Utilities are spending millions of dollars inspecting infrastructure from power lines to pipelines, which are often in hard-to-reach, dangerous places. However, unmanned aircraft systems (UAS), or drones, are set to revolutionize the way utilities industries solve inspection issues.
Utilities companies in particular are eager to use drones to mitigate hazardous, time-consuming and expensive work. Drones can better monitor sensitive infrastructure for dangerous situations as well as improve distribution reliability and are even expected to cut inspection costs in half. Not only are they cutting costs, reducing time and decreasing injuries, but with drones, companies can also obtain high-quality, detailed images of overhead utility lines to look for damage, corrosion and more. They are able to provide engineers with real-time data, images and post-inspection analysis—the benefits of which are causing a shift away from traditional utility inspection methods.
U.S. electric companies, for instance, believe that drones have great potential for inspecting remote, often dangerous power lines and transmission towers. For example, the nation’s largest state public power organization, the New York Power Authority (NYPA), has partnered with a Canadian utility on the first drone inspection of the ice boom between Lake Erie and the Niagara River in an effort to make repairs that are quicker, safer, more environmentally friendly and considerably less expensive.
“Drone technology has so much potential for helping the utility industry monitor assets that need to be maintained in a safer, faster and more cost-effective way,” said Gil C. Quiniones, NYPA president and CEO. “Aerial drones can gather data and images that provide a timely picture of any problems so that repairs can be expedited.”
The two companies recently came together to test the new drone technology during the Niagara ice boom, which is a series of floating steel pontoons and cables installed every year to protect the hydroelectric power stations. Drones provide the opportunity for inspection to occur remotely so that repairs can be performed more efficiently.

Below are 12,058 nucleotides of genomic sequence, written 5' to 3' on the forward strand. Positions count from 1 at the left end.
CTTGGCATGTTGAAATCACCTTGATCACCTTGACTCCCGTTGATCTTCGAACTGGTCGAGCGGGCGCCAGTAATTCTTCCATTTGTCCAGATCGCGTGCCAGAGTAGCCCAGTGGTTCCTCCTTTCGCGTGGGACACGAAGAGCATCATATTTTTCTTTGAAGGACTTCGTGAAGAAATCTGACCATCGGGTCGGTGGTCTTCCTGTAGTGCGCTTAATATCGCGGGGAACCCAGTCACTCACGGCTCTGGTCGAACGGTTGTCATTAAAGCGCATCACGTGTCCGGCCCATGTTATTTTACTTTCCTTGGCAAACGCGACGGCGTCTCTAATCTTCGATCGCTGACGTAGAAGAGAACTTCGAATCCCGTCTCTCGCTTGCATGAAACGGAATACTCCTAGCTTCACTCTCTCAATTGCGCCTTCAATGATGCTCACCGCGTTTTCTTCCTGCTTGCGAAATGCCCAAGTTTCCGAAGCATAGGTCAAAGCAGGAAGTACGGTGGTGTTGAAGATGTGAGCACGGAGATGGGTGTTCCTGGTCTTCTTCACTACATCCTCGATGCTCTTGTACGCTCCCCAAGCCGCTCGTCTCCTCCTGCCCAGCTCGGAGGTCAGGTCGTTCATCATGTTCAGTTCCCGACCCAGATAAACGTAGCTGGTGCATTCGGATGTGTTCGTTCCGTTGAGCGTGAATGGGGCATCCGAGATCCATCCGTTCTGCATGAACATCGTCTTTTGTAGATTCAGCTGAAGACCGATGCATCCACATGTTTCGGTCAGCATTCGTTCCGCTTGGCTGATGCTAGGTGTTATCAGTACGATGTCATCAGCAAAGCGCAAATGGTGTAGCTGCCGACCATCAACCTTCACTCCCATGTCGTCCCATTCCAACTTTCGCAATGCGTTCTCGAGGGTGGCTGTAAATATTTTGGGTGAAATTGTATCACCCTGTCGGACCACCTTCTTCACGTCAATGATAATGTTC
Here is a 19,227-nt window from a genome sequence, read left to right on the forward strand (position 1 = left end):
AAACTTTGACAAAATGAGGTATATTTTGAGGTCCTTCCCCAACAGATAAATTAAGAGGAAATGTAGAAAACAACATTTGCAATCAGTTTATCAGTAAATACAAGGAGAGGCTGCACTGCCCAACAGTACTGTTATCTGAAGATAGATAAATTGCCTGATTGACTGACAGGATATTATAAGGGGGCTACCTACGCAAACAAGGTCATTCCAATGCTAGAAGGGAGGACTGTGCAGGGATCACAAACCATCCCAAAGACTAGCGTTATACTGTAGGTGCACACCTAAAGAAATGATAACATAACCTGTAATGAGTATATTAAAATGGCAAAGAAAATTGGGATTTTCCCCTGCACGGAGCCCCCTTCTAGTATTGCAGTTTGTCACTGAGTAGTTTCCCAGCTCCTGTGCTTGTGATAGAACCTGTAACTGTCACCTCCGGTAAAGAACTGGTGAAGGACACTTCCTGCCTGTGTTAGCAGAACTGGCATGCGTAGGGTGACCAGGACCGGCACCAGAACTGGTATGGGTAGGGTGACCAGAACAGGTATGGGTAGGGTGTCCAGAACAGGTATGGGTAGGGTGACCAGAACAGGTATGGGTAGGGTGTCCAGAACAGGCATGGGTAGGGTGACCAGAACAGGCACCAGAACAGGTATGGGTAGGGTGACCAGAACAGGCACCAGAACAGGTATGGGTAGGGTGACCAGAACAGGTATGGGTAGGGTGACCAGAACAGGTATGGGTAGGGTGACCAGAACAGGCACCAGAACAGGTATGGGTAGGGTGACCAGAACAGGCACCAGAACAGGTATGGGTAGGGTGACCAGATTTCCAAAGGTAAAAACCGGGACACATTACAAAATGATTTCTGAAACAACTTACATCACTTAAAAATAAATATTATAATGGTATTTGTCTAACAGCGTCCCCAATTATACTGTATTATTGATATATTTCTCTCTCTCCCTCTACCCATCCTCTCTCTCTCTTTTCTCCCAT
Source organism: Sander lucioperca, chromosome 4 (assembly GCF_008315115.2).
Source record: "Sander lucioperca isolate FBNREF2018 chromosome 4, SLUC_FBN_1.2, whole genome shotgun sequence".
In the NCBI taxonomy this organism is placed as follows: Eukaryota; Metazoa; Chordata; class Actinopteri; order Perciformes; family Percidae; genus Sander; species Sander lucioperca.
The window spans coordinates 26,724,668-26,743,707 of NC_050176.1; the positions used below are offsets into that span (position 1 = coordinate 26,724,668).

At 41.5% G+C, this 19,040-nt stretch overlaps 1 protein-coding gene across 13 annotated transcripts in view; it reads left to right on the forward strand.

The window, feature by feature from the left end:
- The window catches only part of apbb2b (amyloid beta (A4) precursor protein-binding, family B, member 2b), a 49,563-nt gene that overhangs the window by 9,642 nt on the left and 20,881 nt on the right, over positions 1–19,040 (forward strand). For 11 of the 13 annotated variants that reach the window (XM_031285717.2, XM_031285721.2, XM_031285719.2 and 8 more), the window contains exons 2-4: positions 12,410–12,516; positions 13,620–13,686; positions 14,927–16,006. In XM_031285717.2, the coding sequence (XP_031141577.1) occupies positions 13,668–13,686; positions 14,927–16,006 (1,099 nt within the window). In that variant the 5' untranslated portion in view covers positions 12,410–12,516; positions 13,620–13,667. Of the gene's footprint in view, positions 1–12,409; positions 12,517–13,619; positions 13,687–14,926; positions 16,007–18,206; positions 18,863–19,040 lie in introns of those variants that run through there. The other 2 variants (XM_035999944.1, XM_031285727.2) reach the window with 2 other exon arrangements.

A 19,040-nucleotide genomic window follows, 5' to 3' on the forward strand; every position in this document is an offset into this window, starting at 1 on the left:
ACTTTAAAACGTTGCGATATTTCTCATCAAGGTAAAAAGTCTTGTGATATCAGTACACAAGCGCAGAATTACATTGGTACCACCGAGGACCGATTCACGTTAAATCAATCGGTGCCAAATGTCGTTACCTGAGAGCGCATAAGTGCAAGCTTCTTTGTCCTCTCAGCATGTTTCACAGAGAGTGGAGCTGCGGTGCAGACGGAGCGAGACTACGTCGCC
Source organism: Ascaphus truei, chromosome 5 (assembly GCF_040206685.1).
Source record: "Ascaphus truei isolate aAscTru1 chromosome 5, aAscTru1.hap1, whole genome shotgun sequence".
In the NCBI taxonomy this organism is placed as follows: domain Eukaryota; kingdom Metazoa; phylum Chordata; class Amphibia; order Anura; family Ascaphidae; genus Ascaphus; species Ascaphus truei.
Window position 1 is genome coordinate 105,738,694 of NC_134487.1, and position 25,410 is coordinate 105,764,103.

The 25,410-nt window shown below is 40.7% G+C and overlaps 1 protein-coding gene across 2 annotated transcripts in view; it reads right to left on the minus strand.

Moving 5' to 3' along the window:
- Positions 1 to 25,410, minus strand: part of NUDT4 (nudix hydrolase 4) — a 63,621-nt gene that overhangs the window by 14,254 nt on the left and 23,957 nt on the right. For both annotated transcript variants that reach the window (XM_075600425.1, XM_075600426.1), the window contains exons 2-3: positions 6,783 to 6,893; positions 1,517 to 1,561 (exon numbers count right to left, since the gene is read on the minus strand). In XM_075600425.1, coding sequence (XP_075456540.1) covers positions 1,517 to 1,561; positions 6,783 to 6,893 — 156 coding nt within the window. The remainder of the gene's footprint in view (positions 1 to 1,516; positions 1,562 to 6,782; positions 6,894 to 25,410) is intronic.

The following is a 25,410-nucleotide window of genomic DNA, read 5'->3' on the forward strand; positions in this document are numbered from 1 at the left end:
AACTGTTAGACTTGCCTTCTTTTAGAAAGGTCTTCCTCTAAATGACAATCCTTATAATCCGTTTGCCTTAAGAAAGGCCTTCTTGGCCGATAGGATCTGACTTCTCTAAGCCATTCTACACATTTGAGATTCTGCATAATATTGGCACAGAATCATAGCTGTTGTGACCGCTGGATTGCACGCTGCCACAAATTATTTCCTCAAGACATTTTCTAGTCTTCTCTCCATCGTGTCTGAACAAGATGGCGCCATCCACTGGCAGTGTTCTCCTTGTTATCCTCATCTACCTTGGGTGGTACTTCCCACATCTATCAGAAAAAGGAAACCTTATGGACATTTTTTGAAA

Alan Ettlinger, NYPA’s research, technology development and innovation director who took part in the test, noted that a drone is a more cost-effective and efficient way to maintain the boom. For instance, it can cost $3,500 for a helicopter or $3,300 to send a crew of four for a full-day inspection by boat. Once the drone is purchased, the only cost is labor – less than $300 a trip.
After a successful test workshop, the NYPA hopes to continue employing drones in future inspection procedures such as post-storm investigations or being on hand to spot test transmission lines. Drones can get much closer to infrastructure than helicopters, and have superior surveying and mapping capabilities, sensors and high-resolution cameras, which help to reduce labor-intensive undertakings for work crews.
The electric utility industry is not the only business sector eager to employ UAS, however. Companies in oil, agriculture and construction are also considering UAS technology. Wind turbine drone inspection, for example, is set to be a billion-dollar industry by 2024. Drones can be the key to unlocking a more efficient, safe and cost-effective method for the wind turbine inspection industry, among others.
Advances in operational intelligence (OI) technology as well as easing regulations are certainly helping to accelerate this growing trend in utilities. Utilities companies are saving time and money with commercial drone applications by more effectively monitoring and maintaining their assets.
For more information, download Simulyze’s infographic, 7 Reasons Why the Utilities Industry Should Be Employing Drones.
- 5 Commercial Drone Industry Predictions for 2018 - January 17, 2018
- How Commercial Drones are Revolutionizing Dangerous Inspections - October 31, 2017
- How Drones are Helping the Fight Against Disease Outbreaks - September 5, 2017
- How Drones are Aiding Scientists in Studying Climate Change - August 22, 2017
- How Drones Can Improve Disaster Response and Relief - July 25, 2017